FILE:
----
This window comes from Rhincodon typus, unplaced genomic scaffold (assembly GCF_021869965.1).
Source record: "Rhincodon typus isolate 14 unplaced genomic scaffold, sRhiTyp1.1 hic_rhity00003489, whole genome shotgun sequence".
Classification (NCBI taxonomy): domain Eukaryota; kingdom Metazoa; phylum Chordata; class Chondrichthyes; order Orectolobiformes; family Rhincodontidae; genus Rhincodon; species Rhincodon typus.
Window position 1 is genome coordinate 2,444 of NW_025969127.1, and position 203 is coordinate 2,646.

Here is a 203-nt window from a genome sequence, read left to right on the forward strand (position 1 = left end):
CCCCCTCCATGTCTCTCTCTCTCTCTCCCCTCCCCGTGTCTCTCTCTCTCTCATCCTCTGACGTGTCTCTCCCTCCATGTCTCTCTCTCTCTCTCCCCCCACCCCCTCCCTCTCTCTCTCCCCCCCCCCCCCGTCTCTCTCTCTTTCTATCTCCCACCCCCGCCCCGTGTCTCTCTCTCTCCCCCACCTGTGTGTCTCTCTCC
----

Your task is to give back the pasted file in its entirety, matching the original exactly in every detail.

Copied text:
This window comes from Rhincodon typus, unplaced genomic scaffold (assembly GCF_021869965.1).
Source record: "Rhincodon typus isolate 14 unplaced genomic scaffold, sRhiTyp1.1 hic_rhity00003489, whole genome shotgun sequence".
Classification (NCBI taxonomy): domain Eukaryota; kingdom Metazoa; phylum Chordata; class Chondrichthyes; order Orectolobiformes; family Rhincodontidae; genus Rhincodon; species Rhincodon typus.
Window position 1 is genome coordinate 2,444 of NW_025969127.1, and position 203 is coordinate 2,646.

Here is a 203-nt window from a genome sequence, read left to right on the forward strand (position 1 = left end):
CCCCCTCCATGTCTCTCTCTCTCTCTCCCCTCCCCGTGTCTCTCTCTCTCTCATCCTCTGACGTGTCTCTCCCTCCATGTCTCTCTCTCTCTCTCCCCCCACCCCCTCCCTCTCTCTCTCCCCCCCCCCCCCGTCTCTCTCTCTTTCTATCTCCCACCCCCGCCCCGTGTCTCTCTCTCTCCCCCACCTGTGTGTCTCTCTCC